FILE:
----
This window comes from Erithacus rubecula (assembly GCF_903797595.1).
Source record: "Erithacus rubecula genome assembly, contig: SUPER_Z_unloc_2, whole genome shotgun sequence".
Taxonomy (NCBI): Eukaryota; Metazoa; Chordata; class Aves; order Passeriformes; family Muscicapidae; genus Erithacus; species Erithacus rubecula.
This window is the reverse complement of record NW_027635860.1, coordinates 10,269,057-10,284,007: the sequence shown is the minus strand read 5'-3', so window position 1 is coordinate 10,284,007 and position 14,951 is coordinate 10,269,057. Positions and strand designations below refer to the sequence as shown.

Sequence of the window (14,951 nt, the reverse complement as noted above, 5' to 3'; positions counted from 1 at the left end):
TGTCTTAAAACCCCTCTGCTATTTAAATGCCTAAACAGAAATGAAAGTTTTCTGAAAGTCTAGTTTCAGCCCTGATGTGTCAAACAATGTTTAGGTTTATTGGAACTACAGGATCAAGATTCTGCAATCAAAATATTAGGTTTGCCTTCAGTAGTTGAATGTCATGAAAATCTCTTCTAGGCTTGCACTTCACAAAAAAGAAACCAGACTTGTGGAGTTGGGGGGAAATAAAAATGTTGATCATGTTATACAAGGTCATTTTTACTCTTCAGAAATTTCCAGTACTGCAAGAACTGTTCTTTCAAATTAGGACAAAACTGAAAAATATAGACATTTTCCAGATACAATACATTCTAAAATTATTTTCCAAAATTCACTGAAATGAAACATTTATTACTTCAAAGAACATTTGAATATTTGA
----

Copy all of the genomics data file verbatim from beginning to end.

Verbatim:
This window comes from Erithacus rubecula (assembly GCF_903797595.1).
Source record: "Erithacus rubecula genome assembly, contig: SUPER_Z_unloc_2, whole genome shotgun sequence".
Taxonomy (NCBI): Eukaryota; Metazoa; Chordata; class Aves; order Passeriformes; family Muscicapidae; genus Erithacus; species Erithacus rubecula.
This window is the reverse complement of record NW_027635860.1, coordinates 10,269,057-10,284,007: the sequence shown is the minus strand read 5'-3', so window position 1 is coordinate 10,284,007 and position 14,951 is coordinate 10,269,057. Positions and strand designations below refer to the sequence as shown.

Sequence of the window (14,951 nt, the reverse complement as noted above, 5' to 3'; positions counted from 1 at the left end):
TGTCTTAAAACCCCTCTGCTATTTAAATGCCTAAACAGAAATGAAAGTTTTCTGAAAGTCTAGTTTCAGCCCTGATGTGTCAAACAATGTTTAGGTTTATTGGAACTACAGGATCAAGATTCTGCAATCAAAATATTAGGTTTGCCTTCAGTAGTTGAATGTCATGAAAATCTCTTCTAGGCTTGCACTTCACAAAAAAGAAACCAGACTTGTGGAGTTGGGGGGAAATAAAAATGTTGATCATGTTATACAAGGTCATTTTTACTCTTCAGAAATTTCCAGTACTGCAAGAACTGTTCTTTCAAATTAGGACAAAACTGAAAAATATAGACATTTTCCAGATACAATACATTCTAAAATTATTTTCCAAAATTCACTGAAATGAAACATTTATTACTTCAAAGAACATTTGAATATTTGA